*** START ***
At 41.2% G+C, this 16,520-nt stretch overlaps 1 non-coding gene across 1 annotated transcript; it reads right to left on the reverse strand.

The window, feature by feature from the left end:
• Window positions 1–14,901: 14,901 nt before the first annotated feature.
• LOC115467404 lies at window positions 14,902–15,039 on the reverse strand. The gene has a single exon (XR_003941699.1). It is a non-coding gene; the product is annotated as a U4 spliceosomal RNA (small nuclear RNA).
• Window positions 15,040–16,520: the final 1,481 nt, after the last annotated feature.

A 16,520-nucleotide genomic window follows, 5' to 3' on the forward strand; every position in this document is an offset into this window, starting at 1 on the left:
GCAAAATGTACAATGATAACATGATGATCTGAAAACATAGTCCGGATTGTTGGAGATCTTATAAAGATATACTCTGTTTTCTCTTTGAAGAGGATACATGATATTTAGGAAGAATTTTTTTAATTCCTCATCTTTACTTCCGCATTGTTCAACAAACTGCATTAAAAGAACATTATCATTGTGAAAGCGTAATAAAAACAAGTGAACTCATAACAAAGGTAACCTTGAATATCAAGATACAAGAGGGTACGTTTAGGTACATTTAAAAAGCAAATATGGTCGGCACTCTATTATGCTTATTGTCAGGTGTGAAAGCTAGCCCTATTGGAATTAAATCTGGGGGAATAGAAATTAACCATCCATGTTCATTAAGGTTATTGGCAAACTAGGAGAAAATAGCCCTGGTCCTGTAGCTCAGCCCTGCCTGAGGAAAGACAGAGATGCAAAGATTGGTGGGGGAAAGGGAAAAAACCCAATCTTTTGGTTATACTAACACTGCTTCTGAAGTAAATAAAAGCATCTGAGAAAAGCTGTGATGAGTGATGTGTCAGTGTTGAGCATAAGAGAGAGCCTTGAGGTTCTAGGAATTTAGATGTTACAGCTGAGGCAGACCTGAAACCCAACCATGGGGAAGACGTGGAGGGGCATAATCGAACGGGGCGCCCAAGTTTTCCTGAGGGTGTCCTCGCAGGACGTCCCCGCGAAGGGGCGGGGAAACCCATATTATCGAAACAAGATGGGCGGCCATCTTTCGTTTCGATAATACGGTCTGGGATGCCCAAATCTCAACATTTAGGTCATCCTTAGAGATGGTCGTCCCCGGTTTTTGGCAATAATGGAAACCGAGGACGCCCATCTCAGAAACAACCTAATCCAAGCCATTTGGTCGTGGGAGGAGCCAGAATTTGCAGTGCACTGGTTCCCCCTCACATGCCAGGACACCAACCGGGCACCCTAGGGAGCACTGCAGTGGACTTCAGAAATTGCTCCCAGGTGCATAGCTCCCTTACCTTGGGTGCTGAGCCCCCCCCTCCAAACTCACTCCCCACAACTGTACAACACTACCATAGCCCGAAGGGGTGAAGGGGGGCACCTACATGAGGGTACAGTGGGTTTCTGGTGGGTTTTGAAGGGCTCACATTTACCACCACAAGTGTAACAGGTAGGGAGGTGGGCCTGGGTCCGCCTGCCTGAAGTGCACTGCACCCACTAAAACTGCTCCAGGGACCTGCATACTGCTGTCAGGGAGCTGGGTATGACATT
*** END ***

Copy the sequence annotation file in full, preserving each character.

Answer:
At 41.2% G+C, this 16,520-nt stretch overlaps 1 non-coding gene across 1 annotated transcript; it reads right to left on the reverse strand.

The window, feature by feature from the left end:
• Window positions 1–14,901: 14,901 nt before the first annotated feature.
• LOC115467404 lies at window positions 14,902–15,039 on the reverse strand. The gene has a single exon (XR_003941699.1). It is a non-coding gene; the product is annotated as a U4 spliceosomal RNA (small nuclear RNA).
• Window positions 15,040–16,520: the final 1,481 nt, after the last annotated feature.

A 16,520-nucleotide genomic window follows, 5' to 3' on the forward strand; every position in this document is an offset into this window, starting at 1 on the left:
GCAAAATGTACAATGATAACATGATGATCTGAAAACATAGTCCGGATTGTTGGAGATCTTATAAAGATATACTCTGTTTTCTCTTTGAAGAGGATACATGATATTTAGGAAGAATTTTTTTAATTCCTCATCTTTACTTCCGCATTGTTCAACAAACTGCATTAAAAGAACATTATCATTGTGAAAGCGTAATAAAAACAAGTGAACTCATAACAAAGGTAACCTTGAATATCAAGATACAAGAGGGTACGTTTAGGTACATTTAAAAAGCAAATATGGTCGGCACTCTATTATGCTTATTGTCAGGTGTGAAAGCTAGCCCTATTGGAATTAAATCTGGGGGAATAGAAATTAACCATCCATGTTCATTAAGGTTATTGGCAAACTAGGAGAAAATAGCCCTGGTCCTGTAGCTCAGCCCTGCCTGAGGAAAGACAGAGATGCAAAGATTGGTGGGGGAAAGGGAAAAAACCCAATCTTTTGGTTATACTAACACTGCTTCTGAAGTAAATAAAAGCATCTGAGAAAAGCTGTGATGAGTGATGTGTCAGTGTTGAGCATAAGAGAGAGCCTTGAGGTTCTAGGAATTTAGATGTTACAGCTGAGGCAGACCTGAAACCCAACCATGGGGAAGACGTGGAGGGGCATAATCGAACGGGGCGCCCAAGTTTTCCTGAGGGTGTCCTCGCAGGACGTCCCCGCGAAGGGGCGGGGAAACCCATATTATCGAAACAAGATGGGCGGCCATCTTTCGTTTCGATAATACGGTCTGGGATGCCCAAATCTCAACATTTAGGTCATCCTTAGAGATGGTCGTCCCCGGTTTTTGGCAATAATGGAAACCGAGGACGCCCATCTCAGAAACAACCTAATCCAAGCCATTTGGTCGTGGGAGGAGCCAGAATTTGCAGTGCACTGGTTCCCCCTCACATGCCAGGACACCAACCGGGCACCCTAGGGAGCACTGCAGTGGACTTCAGAAATTGCTCCCAGGTGCATAGCTCCCTTACCTTGGGTGCTGAGCCCCCCCCTCCAAACTCACTCCCCACAACTGTACAACACTACCATAGCCCGAAGGGGTGAAGGGGGGCACCTACATGAGGGTACAGTGGGTTTCTGGTGGGTTTTGAAGGGCTCACATTTACCACCACAAGTGTAACAGGTAGGGAGGTGGGCCTGGGTCCGCCTGCCTGAAGTGCACTGCACCCACTAAAACTGCTCCAGGGACCTGCATACTGCTGTCAGGGAGCTGGGTATGACATT